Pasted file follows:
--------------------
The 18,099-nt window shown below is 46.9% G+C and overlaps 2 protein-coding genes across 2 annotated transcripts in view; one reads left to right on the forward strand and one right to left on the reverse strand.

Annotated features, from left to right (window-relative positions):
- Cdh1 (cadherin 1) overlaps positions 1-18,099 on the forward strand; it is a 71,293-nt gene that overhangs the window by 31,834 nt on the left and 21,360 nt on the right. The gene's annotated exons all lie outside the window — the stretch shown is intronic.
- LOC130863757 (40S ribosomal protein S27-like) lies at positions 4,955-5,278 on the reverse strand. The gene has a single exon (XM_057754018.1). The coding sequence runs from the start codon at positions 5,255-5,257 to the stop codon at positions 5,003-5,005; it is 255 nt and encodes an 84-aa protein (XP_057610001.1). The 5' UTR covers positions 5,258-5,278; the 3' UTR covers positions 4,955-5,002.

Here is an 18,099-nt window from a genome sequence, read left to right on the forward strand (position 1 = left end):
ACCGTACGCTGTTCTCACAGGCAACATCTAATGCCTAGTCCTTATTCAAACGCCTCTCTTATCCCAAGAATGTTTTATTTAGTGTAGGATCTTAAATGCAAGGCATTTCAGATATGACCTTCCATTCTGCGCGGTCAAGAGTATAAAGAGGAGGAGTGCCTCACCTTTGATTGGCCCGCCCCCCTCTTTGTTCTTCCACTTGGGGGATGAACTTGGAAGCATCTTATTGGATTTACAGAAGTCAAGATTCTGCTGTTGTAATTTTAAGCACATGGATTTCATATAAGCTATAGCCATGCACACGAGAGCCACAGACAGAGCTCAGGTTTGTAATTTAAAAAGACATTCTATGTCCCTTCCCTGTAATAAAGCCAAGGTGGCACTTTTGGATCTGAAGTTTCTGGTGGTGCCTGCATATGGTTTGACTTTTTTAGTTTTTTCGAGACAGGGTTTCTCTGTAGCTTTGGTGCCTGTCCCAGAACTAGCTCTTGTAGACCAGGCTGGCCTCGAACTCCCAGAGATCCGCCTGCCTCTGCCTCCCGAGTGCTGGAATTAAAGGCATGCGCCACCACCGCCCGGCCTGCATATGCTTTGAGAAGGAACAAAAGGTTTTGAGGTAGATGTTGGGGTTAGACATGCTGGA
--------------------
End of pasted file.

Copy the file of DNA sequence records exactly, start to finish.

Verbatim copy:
The 18,099-nt window shown below is 46.9% G+C and overlaps 2 protein-coding genes across 2 annotated transcripts in view; one reads left to right on the forward strand and one right to left on the reverse strand.

Annotated features, from left to right (window-relative positions):
- Cdh1 (cadherin 1) overlaps positions 1-18,099 on the forward strand; it is a 71,293-nt gene that overhangs the window by 31,834 nt on the left and 21,360 nt on the right. The gene's annotated exons all lie outside the window — the stretch shown is intronic.
- LOC130863757 (40S ribosomal protein S27-like) lies at positions 4,955-5,278 on the reverse strand. The gene has a single exon (XM_057754018.1). The coding sequence runs from the start codon at positions 5,255-5,257 to the stop codon at positions 5,003-5,005; it is 255 nt and encodes an 84-aa protein (XP_057610001.1). The 5' UTR covers positions 5,258-5,278; the 3' UTR covers positions 4,955-5,002.

Here is an 18,099-nt window from a genome sequence, read left to right on the forward strand (position 1 = left end):
ACCGTACGCTGTTCTCACAGGCAACATCTAATGCCTAGTCCTTATTCAAACGCCTCTCTTATCCCAAGAATGTTTTATTTAGTGTAGGATCTTAAATGCAAGGCATTTCAGATATGACCTTCCATTCTGCGCGGTCAAGAGTATAAAGAGGAGGAGTGCCTCACCTTTGATTGGCCCGCCCCCCTCTTTGTTCTTCCACTTGGGGGATGAACTTGGAAGCATCTTATTGGATTTACAGAAGTCAAGATTCTGCTGTTGTAATTTTAAGCACATGGATTTCATATAAGCTATAGCCATGCACACGAGAGCCACAGACAGAGCTCAGGTTTGTAATTTAAAAAGACATTCTATGTCCCTTCCCTGTAATAAAGCCAAGGTGGCACTTTTGGATCTGAAGTTTCTGGTGGTGCCTGCATATGGTTTGACTTTTTTAGTTTTTTCGAGACAGGGTTTCTCTGTAGCTTTGGTGCCTGTCCCAGAACTAGCTCTTGTAGACCAGGCTGGCCTCGAACTCCCAGAGATCCGCCTGCCTCTGCCTCCCGAGTGCTGGAATTAAAGGCATGCGCCACCACCGCCCGGCCTGCATATGCTTTGAGAAGGAACAAAAGGTTTTGAGGTAGATGTTGGGGTTAGACATGCTGGA